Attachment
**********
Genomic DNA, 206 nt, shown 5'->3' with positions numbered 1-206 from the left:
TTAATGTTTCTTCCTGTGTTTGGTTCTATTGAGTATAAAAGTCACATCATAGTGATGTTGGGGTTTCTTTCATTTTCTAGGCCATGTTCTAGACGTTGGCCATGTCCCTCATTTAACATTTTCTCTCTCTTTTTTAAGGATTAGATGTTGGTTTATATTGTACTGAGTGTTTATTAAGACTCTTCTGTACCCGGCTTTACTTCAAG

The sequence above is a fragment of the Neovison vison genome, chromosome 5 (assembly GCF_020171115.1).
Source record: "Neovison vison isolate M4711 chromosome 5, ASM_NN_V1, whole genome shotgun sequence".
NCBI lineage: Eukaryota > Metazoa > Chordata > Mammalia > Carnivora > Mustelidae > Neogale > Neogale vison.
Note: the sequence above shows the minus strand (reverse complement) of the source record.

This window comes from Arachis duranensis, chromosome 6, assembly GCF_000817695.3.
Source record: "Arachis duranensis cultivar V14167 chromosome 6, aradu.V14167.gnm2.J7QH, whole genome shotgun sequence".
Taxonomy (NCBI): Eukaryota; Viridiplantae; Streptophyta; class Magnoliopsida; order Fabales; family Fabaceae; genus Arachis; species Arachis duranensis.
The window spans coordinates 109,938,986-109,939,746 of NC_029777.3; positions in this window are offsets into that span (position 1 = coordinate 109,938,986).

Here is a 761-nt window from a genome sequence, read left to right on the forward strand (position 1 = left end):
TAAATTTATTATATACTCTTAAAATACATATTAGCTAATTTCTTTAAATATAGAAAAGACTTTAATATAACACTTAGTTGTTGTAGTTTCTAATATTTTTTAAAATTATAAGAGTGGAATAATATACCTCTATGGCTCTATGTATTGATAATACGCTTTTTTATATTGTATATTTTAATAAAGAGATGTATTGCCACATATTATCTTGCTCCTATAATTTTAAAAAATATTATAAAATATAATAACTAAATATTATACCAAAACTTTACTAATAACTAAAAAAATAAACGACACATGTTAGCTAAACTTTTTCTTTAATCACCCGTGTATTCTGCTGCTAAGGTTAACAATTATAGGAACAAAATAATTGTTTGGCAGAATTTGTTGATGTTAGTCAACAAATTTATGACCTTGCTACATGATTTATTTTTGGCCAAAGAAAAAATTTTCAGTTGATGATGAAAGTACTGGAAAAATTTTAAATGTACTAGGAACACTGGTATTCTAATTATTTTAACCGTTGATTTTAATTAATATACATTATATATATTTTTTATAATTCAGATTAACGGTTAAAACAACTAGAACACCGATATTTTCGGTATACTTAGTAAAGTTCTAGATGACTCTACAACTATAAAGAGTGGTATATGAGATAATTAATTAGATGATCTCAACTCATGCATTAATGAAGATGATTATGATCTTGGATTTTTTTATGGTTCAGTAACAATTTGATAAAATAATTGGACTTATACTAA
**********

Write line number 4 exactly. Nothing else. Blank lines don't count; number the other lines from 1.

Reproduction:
Source record: "Neovison vison isolate M4711 chromosome 5, ASM_NN_V1, whole genome shotgun sequence".